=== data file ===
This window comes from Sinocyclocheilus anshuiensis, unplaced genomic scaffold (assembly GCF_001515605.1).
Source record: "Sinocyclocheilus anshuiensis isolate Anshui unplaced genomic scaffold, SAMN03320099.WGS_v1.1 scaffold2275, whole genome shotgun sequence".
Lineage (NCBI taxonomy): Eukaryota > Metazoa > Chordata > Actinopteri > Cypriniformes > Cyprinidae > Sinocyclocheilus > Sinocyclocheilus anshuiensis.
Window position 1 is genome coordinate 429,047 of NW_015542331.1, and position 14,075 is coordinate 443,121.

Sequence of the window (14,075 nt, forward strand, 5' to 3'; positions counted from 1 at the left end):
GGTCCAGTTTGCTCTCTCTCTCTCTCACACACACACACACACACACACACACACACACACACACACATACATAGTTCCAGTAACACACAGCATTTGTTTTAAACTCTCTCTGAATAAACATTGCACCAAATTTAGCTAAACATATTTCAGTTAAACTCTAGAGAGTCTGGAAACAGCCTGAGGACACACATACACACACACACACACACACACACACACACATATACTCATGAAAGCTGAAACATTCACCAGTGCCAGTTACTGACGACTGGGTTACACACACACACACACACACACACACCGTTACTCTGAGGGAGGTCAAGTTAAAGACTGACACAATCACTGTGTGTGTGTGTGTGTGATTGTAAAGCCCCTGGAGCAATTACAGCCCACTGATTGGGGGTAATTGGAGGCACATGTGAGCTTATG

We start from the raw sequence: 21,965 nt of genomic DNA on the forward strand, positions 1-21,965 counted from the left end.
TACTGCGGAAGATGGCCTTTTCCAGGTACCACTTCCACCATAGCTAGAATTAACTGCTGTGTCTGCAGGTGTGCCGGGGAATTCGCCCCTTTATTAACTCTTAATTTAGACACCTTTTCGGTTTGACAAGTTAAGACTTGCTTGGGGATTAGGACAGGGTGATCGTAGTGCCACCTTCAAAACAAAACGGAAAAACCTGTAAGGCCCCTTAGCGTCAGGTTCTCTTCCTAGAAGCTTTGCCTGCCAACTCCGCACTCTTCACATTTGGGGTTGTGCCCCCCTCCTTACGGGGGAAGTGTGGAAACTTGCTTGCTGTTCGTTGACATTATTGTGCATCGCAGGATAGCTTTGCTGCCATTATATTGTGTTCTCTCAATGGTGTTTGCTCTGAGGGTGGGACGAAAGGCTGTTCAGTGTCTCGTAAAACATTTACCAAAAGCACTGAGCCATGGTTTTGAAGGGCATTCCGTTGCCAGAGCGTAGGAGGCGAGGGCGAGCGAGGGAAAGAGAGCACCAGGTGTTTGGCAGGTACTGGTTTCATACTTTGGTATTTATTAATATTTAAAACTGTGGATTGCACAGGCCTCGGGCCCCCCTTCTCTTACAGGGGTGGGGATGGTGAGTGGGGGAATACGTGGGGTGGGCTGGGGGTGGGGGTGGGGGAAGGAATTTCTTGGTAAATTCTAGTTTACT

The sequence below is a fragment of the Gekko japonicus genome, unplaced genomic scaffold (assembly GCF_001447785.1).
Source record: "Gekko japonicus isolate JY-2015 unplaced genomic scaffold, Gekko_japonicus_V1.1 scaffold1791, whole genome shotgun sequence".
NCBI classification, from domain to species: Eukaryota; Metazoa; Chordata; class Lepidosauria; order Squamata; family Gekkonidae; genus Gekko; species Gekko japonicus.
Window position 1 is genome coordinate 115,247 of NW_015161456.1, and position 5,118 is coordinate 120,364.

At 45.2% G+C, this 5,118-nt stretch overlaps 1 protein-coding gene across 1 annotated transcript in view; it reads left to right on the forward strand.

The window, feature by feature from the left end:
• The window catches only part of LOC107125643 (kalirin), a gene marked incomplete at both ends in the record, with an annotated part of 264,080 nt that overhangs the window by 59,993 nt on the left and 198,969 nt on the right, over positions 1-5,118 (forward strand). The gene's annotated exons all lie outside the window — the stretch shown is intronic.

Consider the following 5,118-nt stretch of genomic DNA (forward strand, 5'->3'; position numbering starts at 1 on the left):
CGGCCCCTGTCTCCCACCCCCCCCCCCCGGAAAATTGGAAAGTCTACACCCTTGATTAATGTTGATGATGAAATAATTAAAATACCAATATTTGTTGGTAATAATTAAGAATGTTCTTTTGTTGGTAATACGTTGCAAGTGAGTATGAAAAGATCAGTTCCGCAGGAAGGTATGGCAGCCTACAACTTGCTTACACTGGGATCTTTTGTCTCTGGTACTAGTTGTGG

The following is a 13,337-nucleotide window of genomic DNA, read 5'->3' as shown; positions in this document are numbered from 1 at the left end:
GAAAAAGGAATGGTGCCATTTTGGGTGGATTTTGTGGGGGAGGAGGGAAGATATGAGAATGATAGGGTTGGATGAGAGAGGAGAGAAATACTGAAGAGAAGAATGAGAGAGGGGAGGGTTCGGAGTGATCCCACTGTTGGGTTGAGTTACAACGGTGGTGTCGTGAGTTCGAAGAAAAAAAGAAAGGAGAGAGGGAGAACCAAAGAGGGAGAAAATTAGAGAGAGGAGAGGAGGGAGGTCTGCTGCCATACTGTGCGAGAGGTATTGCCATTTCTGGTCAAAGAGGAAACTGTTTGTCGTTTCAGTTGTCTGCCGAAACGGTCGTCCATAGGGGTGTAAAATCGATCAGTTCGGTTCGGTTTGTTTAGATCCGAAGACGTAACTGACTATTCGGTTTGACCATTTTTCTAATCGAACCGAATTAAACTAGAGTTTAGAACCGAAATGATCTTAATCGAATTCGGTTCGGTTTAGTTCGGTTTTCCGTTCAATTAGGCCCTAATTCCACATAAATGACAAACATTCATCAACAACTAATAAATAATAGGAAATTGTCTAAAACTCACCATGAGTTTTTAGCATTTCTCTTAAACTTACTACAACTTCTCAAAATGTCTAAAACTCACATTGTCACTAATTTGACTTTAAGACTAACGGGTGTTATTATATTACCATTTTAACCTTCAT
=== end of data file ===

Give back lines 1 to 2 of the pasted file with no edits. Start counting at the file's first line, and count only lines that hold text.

This window comes from Sinocyclocheilus anshuiensis, unplaced genomic scaffold (assembly GCF_001515605.1).
Source record: "Sinocyclocheilus anshuiensis isolate Anshui unplaced genomic scaffold, SAMN03320099.WGS_v1.1 scaffold2275, whole genome shotgun sequence".